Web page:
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STED Microscopy: A New Chapter in Light Imaging

Marie Freebody, Contributing Editor, marie.freebody@photonics.com

When Stefan Hell invented a technique that pushed beyond the diffraction limit of light for the first time, a new field of nanoscale imaging was born. Now laboratories around the world are using STED microscopy to smash through more boundaries in fundamental science.

Looking back over two decades of progress, the man behind the revolutionary light imaging technique says he is very satisfied with how STED (stimulated emission depletion) microscopy has evolved our understanding of biomolecules as well as transformed the way we think about how light behaves.

“As a result of this development, one is now able to unravel 3-D distributions of proteins and other biomolecules in [living] cells and tissues noninvasively, and with a resolution reaching down to a few [tens of] nanometers – i.e., almost to the size of the proteins themselves,” said Stefan Hell, inventor of STED and a director of the Max Planck Institute for Biophysical Chemistry in Göttingen, Germany. “Two decades ago, this feat was considered plainly impossible.”

As the patent approaches expiration – Leica Microsystems GmbH of Wetzlar, Germany, is currently exclusively licensed to offer STED systems – Hell believes we are about to see a new wave of advances.


STED imaging showing two color colocalized recordings of nuclear pore complexes in amphibian cells at resolution of 20 nm (red) and ~30 nm (green channel). The imaging is described in Biophys J 105, L01 - L03, (July 2013). Göttfert et al.


“I anticipate the number of STED systems and STED users to grow very rapidly in the coming two years, as the basic patent on STED is expiring,” he said. “Although Leica has done a great job bringing STED superresolution to leading life-science laboratories around the world, competition between different companies will most naturally lead to improved performance in terms of speed, versatility and specified resolution, and make STED and STED-related microscopy methods standard in life-science laboratories around the world.”

Hell anticipates that STED systems will soon become available in all possible varieties: upright and inverted systems dedicated to live brain imaging, cell biology, correlation spectroscopy, the materials sciences and so on.

The popularity of STED microscopy comes from its incredible potential to not only image living cells but its speed, too; it is currently the fastest nanoscopy method, delivering time-lapse images of 60 to 80 nm in resolution at up to 80 fps.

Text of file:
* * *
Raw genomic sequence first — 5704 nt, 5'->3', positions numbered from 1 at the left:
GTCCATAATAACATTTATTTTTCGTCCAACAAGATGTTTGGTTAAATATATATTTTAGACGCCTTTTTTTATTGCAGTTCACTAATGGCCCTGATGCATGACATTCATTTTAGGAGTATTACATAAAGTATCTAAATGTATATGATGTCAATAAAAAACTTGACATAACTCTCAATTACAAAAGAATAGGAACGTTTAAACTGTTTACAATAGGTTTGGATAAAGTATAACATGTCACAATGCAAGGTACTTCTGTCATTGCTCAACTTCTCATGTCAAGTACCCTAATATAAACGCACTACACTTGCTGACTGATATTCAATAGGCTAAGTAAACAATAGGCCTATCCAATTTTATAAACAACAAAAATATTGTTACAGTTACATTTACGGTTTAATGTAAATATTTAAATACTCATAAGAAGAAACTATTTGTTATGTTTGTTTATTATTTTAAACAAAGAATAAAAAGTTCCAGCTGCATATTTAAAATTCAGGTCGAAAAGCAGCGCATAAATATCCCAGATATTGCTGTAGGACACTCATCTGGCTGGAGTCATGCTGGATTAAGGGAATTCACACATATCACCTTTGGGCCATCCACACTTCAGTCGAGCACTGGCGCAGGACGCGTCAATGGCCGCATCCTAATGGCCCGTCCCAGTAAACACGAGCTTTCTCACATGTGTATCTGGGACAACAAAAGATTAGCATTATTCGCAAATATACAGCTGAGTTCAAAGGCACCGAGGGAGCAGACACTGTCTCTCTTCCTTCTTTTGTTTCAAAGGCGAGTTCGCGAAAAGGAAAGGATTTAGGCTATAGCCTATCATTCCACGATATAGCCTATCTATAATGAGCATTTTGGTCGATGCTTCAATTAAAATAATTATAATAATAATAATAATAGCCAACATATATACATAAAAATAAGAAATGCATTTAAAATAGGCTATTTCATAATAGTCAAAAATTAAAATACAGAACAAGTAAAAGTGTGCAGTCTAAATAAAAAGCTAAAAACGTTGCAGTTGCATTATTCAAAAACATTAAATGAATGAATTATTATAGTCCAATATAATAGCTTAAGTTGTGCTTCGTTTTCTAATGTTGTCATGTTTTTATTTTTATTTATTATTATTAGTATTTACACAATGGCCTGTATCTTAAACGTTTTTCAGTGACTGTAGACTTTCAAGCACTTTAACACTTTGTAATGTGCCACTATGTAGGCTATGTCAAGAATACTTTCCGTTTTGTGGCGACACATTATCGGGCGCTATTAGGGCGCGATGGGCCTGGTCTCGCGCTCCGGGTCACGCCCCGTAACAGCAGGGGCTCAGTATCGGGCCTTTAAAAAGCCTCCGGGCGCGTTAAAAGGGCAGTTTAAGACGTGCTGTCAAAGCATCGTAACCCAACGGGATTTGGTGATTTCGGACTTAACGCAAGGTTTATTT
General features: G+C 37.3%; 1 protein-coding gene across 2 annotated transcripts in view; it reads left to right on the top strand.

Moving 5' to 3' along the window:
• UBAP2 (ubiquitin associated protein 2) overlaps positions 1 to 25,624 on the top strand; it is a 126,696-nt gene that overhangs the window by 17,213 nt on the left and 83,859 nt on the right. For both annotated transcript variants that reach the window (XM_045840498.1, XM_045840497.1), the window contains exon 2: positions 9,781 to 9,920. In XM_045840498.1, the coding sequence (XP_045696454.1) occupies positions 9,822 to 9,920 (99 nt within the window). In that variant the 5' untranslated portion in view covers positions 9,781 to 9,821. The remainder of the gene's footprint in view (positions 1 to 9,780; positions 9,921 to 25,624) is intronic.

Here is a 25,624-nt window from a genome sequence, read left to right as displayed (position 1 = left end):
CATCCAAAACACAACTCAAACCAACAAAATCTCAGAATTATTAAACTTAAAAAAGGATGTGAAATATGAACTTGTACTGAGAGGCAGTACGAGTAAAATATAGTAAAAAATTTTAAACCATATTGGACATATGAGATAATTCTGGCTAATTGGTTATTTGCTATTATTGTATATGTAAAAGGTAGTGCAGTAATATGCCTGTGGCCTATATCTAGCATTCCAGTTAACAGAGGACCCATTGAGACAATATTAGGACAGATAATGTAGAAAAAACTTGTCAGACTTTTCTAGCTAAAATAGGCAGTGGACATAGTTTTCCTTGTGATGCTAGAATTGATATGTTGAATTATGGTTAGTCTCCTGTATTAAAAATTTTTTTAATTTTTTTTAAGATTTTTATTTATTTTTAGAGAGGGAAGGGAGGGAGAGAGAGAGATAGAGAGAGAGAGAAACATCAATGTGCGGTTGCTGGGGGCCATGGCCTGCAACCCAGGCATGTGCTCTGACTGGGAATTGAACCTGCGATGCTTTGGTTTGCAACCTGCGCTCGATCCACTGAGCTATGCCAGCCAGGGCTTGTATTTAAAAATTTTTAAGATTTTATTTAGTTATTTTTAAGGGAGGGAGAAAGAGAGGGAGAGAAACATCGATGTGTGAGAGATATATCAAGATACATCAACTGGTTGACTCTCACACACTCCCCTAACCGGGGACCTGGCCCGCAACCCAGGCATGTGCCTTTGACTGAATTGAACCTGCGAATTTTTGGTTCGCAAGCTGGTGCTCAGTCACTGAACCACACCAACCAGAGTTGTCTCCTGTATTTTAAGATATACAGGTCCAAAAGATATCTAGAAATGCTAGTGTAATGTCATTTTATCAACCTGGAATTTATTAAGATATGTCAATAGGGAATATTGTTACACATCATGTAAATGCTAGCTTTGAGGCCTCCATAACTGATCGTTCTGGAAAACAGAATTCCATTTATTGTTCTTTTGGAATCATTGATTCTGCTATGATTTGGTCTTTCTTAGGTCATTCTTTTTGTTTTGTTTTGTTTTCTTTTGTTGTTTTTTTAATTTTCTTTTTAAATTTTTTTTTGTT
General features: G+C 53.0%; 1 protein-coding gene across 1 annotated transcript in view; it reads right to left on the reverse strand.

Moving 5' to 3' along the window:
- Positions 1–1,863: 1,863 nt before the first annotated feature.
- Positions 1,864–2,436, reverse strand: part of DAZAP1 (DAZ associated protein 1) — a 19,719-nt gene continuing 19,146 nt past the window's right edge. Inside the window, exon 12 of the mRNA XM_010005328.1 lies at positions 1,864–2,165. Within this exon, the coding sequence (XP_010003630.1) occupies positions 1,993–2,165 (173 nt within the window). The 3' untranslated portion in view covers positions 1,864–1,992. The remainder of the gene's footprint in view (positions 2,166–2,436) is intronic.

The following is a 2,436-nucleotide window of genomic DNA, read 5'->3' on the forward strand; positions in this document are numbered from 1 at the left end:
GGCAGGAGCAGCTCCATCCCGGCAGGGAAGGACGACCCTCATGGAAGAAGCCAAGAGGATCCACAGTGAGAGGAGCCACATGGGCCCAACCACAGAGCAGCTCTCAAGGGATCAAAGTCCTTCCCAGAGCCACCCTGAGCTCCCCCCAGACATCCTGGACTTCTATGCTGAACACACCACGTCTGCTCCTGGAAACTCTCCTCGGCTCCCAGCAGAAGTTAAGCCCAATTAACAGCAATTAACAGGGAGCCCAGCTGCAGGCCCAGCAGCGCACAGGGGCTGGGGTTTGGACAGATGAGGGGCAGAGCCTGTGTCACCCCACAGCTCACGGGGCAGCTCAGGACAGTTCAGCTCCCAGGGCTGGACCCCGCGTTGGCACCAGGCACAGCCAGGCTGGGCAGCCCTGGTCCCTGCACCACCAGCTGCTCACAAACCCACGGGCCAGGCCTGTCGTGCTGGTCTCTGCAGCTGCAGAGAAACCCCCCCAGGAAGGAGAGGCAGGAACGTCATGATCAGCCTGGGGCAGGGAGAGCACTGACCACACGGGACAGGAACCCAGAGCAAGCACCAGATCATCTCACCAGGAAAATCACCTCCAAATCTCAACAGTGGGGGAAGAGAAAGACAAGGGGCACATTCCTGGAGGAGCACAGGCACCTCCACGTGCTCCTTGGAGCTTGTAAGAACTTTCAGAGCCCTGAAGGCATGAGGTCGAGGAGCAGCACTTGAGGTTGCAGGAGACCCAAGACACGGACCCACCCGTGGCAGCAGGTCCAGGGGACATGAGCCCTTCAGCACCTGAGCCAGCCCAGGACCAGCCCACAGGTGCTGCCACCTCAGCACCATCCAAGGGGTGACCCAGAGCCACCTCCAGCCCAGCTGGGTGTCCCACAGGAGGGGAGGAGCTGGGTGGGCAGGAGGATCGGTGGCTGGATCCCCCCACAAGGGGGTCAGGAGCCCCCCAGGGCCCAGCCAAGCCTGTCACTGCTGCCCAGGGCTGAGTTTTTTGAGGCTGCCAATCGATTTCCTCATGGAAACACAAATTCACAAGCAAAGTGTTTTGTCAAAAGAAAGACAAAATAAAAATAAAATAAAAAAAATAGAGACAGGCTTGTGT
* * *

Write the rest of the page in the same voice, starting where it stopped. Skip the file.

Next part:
HeLa cells imaged by dual-color confocal (bottom) and dual-color STED image (top). Courtesy of Leica Microsystems CMS GmbH.


It is also remarkably flexible, having been applied to almost every area in which fluorescence plays a role, including the imaging of neurons in the brain of a living mouse.

Superresolution is used more and more as a standard tool in life-science research, with the majority of users interested in subcellular details, said Jochen Sieber, product manager of superresolution technologies at Leica Microsystems.

“Membrane research, cell [biology] and neurobiology are the major fields of applications. In my opinion, live-cell studies are not only the most interesting, but also the most challenging discipline of superresolution microscopy,” he said. “STED microscopy – with its ability to use common fluorescent markers like GFP [green fluorescent protein] and YFP [yellow fluorescent protein] as well as its capability to deliver superresolved images instantaneously without the need of image processing – [is] by far the most suited technology for this kind of study.”


YFP-labeled keratin filaments in SW-13 cells: a comparison of confocal (left), STED CW (middle) and gated STED CW imaging. Sample courtesy of Dr. Reinhard Windoffer, RWTH Aachen University, Institute of Molecular and Cellular Anatomy, Aachen, Germany. Courtesy of Leica Microsystems CMS GmbH.


Christian Eggeling is a principal investigator at the MRC Human Immunology Unit and scientific director of the Wolfson Imaging Centre Oxford at the Weatherall Institute of Molecular Medicine of the University of Oxford in England. Among the advantages of STED microscopy, Eggeling highlights its targeted (scanning) readout, which delivers direct images.

“You see what you get without any possible bias by image analysis. In contrast, PALM [photoactivated localization microscopy]/STORM [stochastic optical reconstruction microscopy] have to use potentially biasing image reconstruction,” he said. “Due to its targeted readout, it can straightforward be combined with (single molecule) spectroscopy tools such as fluorescence correlation spectroscopy (STED-FCS) to highlight nanoscopic diffusion and interaction dynamics of different molecules.”

At the imaging center, Eggeling is introducing STED microscopy to less-experienced biomedical researchers, and his group is using STED microscopy and other superresolution techniques to unravel nanoscopic changes at the molecular level in living cells following cellular immune responses.